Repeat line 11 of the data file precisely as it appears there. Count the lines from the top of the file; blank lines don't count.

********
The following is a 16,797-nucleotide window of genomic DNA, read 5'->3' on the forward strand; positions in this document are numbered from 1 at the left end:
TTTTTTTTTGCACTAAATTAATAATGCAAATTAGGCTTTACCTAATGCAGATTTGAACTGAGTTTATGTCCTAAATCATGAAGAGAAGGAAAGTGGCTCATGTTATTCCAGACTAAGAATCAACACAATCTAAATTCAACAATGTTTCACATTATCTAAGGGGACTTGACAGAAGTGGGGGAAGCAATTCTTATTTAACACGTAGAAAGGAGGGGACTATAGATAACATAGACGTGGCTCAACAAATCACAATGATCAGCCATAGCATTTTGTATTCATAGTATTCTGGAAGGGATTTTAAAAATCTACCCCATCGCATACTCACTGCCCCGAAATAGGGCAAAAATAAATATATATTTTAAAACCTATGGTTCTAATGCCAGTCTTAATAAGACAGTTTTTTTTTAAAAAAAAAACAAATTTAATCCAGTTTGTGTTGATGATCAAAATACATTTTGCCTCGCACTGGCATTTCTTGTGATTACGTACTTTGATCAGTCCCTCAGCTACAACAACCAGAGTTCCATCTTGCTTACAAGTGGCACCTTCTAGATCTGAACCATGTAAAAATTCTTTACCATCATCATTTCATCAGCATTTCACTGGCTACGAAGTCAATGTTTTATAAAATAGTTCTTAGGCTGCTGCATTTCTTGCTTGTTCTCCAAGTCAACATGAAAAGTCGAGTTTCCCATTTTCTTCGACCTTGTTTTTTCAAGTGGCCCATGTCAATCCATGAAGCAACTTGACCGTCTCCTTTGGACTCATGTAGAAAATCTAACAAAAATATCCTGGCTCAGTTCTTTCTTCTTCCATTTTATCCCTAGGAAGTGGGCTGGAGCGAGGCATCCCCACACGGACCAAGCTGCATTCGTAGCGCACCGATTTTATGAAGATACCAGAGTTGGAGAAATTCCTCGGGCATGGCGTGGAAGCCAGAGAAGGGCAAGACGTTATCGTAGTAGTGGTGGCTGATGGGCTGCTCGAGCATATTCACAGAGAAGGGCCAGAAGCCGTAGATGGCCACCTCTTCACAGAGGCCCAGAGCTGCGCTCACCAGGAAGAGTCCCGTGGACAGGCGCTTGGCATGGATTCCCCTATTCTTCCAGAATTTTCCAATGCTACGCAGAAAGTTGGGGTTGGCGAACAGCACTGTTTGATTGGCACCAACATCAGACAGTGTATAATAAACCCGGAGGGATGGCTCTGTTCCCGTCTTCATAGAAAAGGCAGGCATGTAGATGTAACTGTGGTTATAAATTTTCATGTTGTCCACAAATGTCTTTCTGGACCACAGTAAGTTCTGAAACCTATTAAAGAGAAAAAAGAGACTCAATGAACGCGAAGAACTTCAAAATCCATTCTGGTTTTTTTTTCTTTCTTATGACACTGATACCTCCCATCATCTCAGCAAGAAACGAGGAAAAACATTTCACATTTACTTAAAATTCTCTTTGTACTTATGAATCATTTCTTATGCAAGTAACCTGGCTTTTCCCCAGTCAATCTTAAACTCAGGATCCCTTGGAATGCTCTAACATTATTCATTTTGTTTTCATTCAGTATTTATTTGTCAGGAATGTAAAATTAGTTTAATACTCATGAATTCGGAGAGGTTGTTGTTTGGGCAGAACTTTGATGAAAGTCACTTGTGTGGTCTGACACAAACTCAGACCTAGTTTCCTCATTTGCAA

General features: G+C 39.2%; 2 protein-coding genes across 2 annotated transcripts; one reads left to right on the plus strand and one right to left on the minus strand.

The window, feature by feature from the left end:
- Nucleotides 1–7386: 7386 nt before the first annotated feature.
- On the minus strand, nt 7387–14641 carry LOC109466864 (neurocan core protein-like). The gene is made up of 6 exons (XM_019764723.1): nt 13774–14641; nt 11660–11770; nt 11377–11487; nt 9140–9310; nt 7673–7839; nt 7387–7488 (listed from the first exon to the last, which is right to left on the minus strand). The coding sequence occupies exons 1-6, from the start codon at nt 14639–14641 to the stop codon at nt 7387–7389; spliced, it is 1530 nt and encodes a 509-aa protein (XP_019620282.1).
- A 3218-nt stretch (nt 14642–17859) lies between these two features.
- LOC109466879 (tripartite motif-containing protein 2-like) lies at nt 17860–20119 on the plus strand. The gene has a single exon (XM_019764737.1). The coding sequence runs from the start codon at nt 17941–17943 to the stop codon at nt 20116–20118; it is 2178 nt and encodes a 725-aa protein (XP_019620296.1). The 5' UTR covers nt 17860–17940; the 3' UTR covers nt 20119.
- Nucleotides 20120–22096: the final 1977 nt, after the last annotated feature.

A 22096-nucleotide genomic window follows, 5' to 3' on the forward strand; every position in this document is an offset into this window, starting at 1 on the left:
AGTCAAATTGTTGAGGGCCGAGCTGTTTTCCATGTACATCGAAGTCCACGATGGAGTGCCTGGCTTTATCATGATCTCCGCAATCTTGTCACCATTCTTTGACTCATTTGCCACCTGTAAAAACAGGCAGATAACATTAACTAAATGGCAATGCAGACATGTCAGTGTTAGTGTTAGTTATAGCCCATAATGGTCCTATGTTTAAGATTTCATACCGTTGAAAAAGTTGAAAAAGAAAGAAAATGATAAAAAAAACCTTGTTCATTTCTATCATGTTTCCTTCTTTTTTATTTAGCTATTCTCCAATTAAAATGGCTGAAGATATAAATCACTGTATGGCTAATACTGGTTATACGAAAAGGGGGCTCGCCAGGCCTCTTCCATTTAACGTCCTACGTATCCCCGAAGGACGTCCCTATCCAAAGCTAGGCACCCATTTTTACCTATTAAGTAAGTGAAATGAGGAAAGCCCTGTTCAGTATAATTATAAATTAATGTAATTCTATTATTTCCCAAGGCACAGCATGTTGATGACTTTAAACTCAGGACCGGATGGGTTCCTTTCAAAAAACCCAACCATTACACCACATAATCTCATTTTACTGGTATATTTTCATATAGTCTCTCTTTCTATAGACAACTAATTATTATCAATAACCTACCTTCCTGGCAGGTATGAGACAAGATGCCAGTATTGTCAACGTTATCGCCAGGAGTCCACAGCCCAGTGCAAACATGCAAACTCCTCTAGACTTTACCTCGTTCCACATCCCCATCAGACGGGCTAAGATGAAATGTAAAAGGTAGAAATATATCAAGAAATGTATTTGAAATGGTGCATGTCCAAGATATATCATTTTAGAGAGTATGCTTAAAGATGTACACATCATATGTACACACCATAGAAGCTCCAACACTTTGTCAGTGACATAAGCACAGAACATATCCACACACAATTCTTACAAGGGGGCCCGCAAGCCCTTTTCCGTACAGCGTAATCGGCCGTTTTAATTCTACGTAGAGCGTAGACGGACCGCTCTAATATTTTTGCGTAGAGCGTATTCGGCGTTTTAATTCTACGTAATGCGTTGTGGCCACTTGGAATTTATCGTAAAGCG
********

AGTCAAATTGTTGAGGGCCGAGCTGTTTTCCATGTACATCGAAGTCCACGATGGAGTGCCTGGCTTTATCATGATCTCCGCAATCTTGTCACCATTCTTTGACTCATTTGCCACCTGTAAAAACAGGCAGATAACATTAACTAAATGGCAATGCAGACATGTCAGTGTTAGTGTTAGTTATAGCCCATAATGGTCCTATGTTTAAGATTTCATACCGTTGAAAAAGTTGAAAAAGAAAGAAAATGATAAAAAAAACCTTGTTCATTTCTATCATGTTTCCTTCTTTTTTATTTAGCTATTCTCCAATTAAAATGGCTGAAGATATAAATCACTGTATGGCTAATACTGGTTATACGAAAAGGGGGCTCGCCAGGCCTCTTCCATTTAACGTCCTACGTATCCCCGAAGGACGTCCCTATCCAAAGCTAGGCACCCATTTTTACCTATTAAGTAAGTGAAATGAGGAAAGCCCTGTTCAGTATAATTATAAATTAATGTAATTCTATTATTTCCCAAGGCACAGCATGTTGATGACTTTAAACTCAGGACCGGATGGGTTCCTTTCAAAAAACCCAACCATTACACCACATAATCTCATTTTACTGGTATATTTTCATATAGTCTCTCTTTCTATAGACAACTAATTATTATCAATAACCTACCTTCCTGGCAGGTATGAGACAAGATGCCAGTATTGTCAACGTTATCGCCAGGAGTCCACAGCCCAGTGCAAACATGCAAACTCCTCTAGACTTTACCTCGTTCCACATCCCCATCAGACGGGCTAAGATGAAATGTAAAAGGTAGAAATATATCAAGAAATGTATTTGAAATGGTGCATGTCCAAGATATATCATTTTAGAGAGTATGCTTAAAGATGTACACATCATATGTACACACCATAGAAGCTCCAACACTTTGTCAGTGACATAAGCACAGAACATATCCACACACAATTCTTACAAGGGGGCCCGCAAGCCCTTTTCCGTACAGCGTAATCGGCCGTTTTAATTCTACGTAGAGCGTAGACGGACCGCTCTAATATTTTTGCGTAGAGCGTATTCGGCGTTTTAATTCTACGTAATGCGTTGTGGCCACTTGGAATTTATCGTAAAGCG